David Bourget (Western Ontario)
David Chalmers (ANU, NYU)
Rafael De Clercq
Jack Alan Reynolds
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Mind and Society 7 (1):129-142 (2008)
Primate vocal communication is very different from human language. Differences are most pronounced in call production. Differences in production have been overemphasized, however, and distracted attention from the information that primates acquire when they hear vocalizations. In perception and cognition, continuities with language are more apparent. We suggest that natural selection has favored nonhuman primates who, upon hearing vocalizations, form mental representations of other individuals, their relationships, and their motives. This social knowledge constitutes a discrete, combinatorial system that shares several features with language. It is probably a general primate characteristic whose appearance pre-dates the evolution of spoken language in our hominid ancestors. The prior evolution of social cognition created individuals who were preadapted to develop language. Several features thought to be unique to language—like discrete combinatorics and the encoding of propositional information—were not introduced by language. They arose, instead, because understanding social life and predicting others’ behavior requires a particular style of thinking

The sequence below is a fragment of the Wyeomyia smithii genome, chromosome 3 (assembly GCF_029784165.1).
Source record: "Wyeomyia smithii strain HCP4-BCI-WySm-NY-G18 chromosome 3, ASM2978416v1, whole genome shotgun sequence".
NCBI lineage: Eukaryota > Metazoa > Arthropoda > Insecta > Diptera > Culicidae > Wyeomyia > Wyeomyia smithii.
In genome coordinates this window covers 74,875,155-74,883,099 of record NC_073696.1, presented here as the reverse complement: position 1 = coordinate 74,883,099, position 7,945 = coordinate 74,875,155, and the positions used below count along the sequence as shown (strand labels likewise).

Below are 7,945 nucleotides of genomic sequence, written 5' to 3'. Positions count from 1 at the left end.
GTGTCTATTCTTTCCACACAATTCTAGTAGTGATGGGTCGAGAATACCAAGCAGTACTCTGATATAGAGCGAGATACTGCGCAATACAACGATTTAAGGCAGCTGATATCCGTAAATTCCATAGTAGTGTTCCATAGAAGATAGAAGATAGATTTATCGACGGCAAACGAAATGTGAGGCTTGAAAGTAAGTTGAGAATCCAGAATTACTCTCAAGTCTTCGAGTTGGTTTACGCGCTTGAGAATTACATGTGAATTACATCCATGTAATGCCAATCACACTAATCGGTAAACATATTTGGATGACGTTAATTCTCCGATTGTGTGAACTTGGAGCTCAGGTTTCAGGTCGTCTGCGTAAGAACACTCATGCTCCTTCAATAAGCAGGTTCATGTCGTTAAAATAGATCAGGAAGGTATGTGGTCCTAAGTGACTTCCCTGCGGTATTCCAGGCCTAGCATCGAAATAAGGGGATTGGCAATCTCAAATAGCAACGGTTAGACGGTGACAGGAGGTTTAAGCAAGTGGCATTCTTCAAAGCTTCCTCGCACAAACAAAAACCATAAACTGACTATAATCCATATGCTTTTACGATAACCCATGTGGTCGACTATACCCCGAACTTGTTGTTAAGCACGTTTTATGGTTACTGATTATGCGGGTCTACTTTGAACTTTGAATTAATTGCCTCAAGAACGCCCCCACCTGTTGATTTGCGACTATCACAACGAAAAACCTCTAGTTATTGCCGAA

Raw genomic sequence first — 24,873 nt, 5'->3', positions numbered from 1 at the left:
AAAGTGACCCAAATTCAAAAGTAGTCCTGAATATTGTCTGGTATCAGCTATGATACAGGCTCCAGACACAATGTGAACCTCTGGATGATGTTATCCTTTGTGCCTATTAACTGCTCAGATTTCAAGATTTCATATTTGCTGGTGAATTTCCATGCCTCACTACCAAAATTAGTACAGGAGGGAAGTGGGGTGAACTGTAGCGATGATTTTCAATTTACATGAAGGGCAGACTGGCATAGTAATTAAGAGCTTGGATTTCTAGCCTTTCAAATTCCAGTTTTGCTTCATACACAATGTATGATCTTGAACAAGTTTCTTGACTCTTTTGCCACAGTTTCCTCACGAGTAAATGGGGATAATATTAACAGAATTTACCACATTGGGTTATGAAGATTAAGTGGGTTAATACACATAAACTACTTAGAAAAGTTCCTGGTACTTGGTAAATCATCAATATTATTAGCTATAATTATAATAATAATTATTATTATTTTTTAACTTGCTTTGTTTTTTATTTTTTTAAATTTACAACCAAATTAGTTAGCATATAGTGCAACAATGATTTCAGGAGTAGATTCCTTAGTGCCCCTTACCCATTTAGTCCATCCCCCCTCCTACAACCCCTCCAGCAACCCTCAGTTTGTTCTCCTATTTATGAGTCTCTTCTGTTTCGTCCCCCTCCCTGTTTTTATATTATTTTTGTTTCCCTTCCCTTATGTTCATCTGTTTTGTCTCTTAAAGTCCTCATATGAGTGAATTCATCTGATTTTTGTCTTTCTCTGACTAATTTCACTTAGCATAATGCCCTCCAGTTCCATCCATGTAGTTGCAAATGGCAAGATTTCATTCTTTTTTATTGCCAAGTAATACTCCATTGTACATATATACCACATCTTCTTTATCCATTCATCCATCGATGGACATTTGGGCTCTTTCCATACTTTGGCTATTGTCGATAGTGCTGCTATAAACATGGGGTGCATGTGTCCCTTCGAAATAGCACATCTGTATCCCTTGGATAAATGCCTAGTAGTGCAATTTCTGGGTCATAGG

|Keywords||Nonhuman primates Communication Cognition Language Evolution|
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Citations of this work BETA
Kristen Hawkes (2013). Primate Sociality to Human Cooperation. Human Nature 25 (1):1-21.
Doug Jones (2010). Human Kinship, From Conceptual Structure to Grammar. Behavioral and Brain Sciences 33 (5):367.
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